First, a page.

Thursday, June 23, 2011

Black-billed Magpie

Erika and I are just back from a quick road-trip to Olympia, Washington. We had a good time visiting family but were generally disappointed with the relatively low numbers of birds we listed.  Fourteen hour days in the car probably did not help but, for us, definitely beat flying. Obligations back in Northfield kept us from dallying.

In our unscienctific survey, however, we thought we saw more Black-billed Magpies than in previous western trips.  North American magpie populations, found in the northern Great Plains and northern Minnesota, are said to be stable.  In the Dakotas and in Nebraska numbers falling (Trost 1999). Magpies often eat poisons left to kill predators.  Also a pesticide called Warbex is often sprayed on cattle to control fly larvae.  Magpies often pick these larvae off cattle and die by ingesting this organophosphate.  West Nile Virus may also take a toll.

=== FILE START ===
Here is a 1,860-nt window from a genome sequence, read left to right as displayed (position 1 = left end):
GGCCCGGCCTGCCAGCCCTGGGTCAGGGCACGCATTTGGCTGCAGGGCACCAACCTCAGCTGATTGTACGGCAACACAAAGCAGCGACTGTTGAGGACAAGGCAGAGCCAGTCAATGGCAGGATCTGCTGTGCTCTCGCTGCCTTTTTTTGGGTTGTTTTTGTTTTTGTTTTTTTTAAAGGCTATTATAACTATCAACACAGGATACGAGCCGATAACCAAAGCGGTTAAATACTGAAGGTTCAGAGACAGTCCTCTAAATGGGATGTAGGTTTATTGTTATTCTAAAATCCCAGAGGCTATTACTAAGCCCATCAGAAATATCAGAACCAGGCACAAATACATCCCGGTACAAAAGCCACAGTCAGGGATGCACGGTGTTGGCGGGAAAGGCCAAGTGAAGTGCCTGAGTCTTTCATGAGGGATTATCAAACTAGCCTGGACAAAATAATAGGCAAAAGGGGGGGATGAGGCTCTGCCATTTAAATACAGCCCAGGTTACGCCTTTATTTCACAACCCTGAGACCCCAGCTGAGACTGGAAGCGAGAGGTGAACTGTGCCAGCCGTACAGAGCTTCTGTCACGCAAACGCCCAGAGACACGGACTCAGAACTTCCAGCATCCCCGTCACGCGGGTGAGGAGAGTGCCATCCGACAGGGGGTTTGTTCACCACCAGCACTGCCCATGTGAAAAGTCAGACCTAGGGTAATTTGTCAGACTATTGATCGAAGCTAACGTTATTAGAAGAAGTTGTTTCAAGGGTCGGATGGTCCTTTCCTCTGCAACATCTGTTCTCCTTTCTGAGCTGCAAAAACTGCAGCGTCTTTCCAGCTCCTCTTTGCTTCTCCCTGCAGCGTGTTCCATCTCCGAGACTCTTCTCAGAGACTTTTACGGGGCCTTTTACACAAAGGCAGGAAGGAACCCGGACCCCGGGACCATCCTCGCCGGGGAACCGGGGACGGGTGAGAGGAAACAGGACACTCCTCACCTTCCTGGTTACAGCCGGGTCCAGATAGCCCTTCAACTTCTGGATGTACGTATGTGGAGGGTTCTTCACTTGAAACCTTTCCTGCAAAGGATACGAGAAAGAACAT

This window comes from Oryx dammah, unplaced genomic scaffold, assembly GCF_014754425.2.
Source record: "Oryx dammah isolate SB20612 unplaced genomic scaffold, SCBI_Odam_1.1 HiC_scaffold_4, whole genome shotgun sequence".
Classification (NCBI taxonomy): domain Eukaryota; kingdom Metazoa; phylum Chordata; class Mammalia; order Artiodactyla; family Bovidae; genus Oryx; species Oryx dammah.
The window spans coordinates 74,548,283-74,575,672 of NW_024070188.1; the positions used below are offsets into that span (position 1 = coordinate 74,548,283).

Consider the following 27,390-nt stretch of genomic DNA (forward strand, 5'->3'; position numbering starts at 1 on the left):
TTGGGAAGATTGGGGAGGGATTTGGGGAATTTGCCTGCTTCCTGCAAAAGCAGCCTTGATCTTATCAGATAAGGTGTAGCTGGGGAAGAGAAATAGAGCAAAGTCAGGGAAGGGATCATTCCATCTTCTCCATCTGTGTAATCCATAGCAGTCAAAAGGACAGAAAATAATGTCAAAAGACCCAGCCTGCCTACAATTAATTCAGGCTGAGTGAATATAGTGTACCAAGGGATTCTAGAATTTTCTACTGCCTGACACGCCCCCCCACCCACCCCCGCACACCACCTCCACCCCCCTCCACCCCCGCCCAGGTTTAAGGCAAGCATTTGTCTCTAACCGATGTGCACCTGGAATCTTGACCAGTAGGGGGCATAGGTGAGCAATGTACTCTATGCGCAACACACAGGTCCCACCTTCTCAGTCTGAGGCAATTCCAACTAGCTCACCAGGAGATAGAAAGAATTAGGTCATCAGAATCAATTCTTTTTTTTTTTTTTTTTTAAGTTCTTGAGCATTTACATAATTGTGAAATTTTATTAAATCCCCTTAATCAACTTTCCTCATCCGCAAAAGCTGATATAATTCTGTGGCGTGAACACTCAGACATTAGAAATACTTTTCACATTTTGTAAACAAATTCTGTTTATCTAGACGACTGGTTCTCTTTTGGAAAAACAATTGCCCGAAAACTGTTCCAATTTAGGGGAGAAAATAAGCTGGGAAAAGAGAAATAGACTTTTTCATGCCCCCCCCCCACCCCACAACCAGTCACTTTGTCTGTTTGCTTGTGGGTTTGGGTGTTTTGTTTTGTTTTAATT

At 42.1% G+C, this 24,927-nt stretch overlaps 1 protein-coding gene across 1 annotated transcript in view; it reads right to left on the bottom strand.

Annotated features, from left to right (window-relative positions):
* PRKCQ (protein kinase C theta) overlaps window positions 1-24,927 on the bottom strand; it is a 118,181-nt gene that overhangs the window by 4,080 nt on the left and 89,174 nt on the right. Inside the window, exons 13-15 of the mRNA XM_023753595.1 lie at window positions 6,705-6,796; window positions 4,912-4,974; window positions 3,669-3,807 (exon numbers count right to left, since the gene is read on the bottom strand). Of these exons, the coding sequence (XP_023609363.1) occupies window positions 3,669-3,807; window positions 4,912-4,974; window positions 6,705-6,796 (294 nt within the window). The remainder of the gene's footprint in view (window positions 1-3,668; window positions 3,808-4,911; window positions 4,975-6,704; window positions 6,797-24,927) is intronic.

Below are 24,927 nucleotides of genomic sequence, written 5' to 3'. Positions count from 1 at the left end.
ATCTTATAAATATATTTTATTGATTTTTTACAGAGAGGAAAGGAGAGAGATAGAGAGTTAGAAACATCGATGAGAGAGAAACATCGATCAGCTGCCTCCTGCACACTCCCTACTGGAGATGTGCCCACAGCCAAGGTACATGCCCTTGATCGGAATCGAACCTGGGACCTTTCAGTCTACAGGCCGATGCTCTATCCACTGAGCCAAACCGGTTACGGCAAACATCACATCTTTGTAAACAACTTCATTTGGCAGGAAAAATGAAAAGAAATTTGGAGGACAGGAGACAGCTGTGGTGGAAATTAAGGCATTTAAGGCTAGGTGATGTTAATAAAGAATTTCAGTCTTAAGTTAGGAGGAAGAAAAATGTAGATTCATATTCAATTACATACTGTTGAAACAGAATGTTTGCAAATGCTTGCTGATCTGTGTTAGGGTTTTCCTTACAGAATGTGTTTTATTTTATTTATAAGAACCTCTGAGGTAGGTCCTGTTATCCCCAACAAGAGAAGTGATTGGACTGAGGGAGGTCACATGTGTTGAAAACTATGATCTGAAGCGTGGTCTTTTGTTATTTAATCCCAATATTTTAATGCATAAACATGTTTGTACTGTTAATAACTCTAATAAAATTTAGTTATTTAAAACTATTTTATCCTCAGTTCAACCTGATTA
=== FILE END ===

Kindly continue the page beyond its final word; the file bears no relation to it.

Magpies live in harsh climates in North America.  Magpies use their black and white plumage to regulate their temperatures. In the cold, they face their warmth absorbing black breasts towards the sun.  In the heat, they perch with their reflecting white sides against the rays of the sun.

No comments:

Post a Comment